Tag Archives: comments

Do blogs make reporting restrictions pointless?

The leaked DNA test on 13-year-old alleged dad Alfie Patten has revealed a big problem with court-ordered reporting restrictions in the internet age. (NB This is a cut down version of a much longer original post on blogging and reporting restrictions that was featured on the Guardian).

Court orders forbidding publication of certain facts apply only to people or companies who have been sent them. But this means there is nothing to stop bloggers publishing material that mainstream news organisations would risk fines and prison for publishing.

Even if a blogger knows that there is an order, and so could be considered bound by it, an absurd catch 22 means they can’t found out the details of the order – and so they risk contempt of court and prison.

Despite the obvious problem the Ministry of Justice have told me they have no plans to address the issue. Continue reading

Advertisements

Could moderators collect potential leads from comments?

Guardian community moderator Todd Nash* makes an interesting suggestion on his blog about the difficulties journalists face in wading through comments on their stories:

“there is potential for news stories to come out of user activity on newspaper websites. Yet, as far as I know, it is not a particularly well-utlised area. Time is clearly an issue here. How many journalists have time to scroll through all of their comments to search for something that could well resemble a needle in a haystack? It was commented that, ironically, freelancers may make better use of this resource as their need for that next story is greater than their staff member counterparts.

“The moderation team at guardian.co.uk now has a Twitter feed @GuardianVoices which highlights good individual comments and interesting debate. Could they be used as a tool to collect potential leads? After all, moderators will already be reading the majority of content of the publication they work for. However, it would require a rather different mindset to look out for story leads compared to the more usual role of finding and removing offensive content.”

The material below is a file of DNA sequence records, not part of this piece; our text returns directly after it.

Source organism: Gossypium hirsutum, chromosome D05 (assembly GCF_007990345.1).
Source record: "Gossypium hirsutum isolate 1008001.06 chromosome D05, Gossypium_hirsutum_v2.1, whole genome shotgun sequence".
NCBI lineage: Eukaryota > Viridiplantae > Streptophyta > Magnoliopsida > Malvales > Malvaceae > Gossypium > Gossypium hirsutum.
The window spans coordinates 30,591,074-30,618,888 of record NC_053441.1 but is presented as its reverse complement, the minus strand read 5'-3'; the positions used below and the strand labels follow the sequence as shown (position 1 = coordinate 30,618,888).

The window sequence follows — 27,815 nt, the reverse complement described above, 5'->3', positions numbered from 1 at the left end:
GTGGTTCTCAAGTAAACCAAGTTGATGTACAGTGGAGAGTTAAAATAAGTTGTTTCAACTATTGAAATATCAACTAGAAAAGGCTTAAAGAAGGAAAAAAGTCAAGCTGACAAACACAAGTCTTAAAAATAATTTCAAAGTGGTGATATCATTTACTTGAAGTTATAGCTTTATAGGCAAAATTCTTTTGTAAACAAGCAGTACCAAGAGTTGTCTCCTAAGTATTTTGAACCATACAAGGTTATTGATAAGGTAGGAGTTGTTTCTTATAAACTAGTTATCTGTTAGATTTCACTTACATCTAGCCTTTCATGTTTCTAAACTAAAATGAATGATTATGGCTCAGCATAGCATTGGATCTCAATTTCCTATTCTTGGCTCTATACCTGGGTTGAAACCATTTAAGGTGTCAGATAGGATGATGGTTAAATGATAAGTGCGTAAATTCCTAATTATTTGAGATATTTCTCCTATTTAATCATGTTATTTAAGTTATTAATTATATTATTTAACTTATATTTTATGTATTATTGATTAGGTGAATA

It’s an idea worth considering – although, as Todd himself concludes:

“Increased interactivity with users builds trust, which in turn produces a higher class of debate and, with it, more opportunities for follow-up articles. Perhaps it is now time for the journalists to take inspiration from their communities as well.”

That aside, could this work? Could moderators work to identify leads?

*Disclosure: he’s also a former student of mine

Removing Nofollow on blog links and meta – and invisible comments

A couple months ago I installed a plugin on the blog that meant search engines would index links in comments: by default WordPress uses ‘nofollow‘ on comments to stop spammers abusing them to boost search engine rankings, but that prevents genuine commenters getting credit for their contributions.

One problem: as one commenter pointed out, the blog as a whole was set to ‘noindex-nofollow’ “which equals a no trespasing sign for search engines for ALL of the site’s links. It’s Google suicide.” Continue reading

Are your comments invisible? How about your website?

If your news organisation uses javascript for its comments, or for any other part of the site, you may well be advised to start doing some testing.

Malcolm Coles, the Editor of Which.co.uk, has been highlighting some of the problems with the technology for search engine optimisation and accessibility (the two are often closely related) on his blog. Continue reading

Lessons in community from community editors #4: Tom Whitwell

I’ve been speaking to news organisations’ community editors on the lessons they’ve learned from their time in the job. Today, The Times’s Tom Whitwell:

1. Trust the readers

Self-policing often works. I had a case where a sports writer was annoyed by a commenter who said he’d got his facts wrong. He wanted us to take the comment down, but by the time we got to the page, there were 3-4 other commenters backing up the writer. On the whole, we have very intelligent readers who leave great comments.

2. Interaction is incredibly subtle and variable

Similar articles with similar traffic can get very different responses – something in the wording of one will inspire hundreds of comments, but not the other.

Some people are hesitant about leaving a comment, but they might be very willing to vote in a poll, or fill in a survey. There are an infinite number of ways that websites can get readers more engaged.

What do you think of the new commenting system (IntenseDebate)?

A couple weeks ago I switched to the IntenseDebate commenting system, which has a number of advantages (threading, voting) and disadvantages (er, video commenting is disabled). The result seems to have been fewer commenters, but commenting more often – an increased sense of community.

How have you found it? (Feel free to comment via Twitter if it annoys you that much)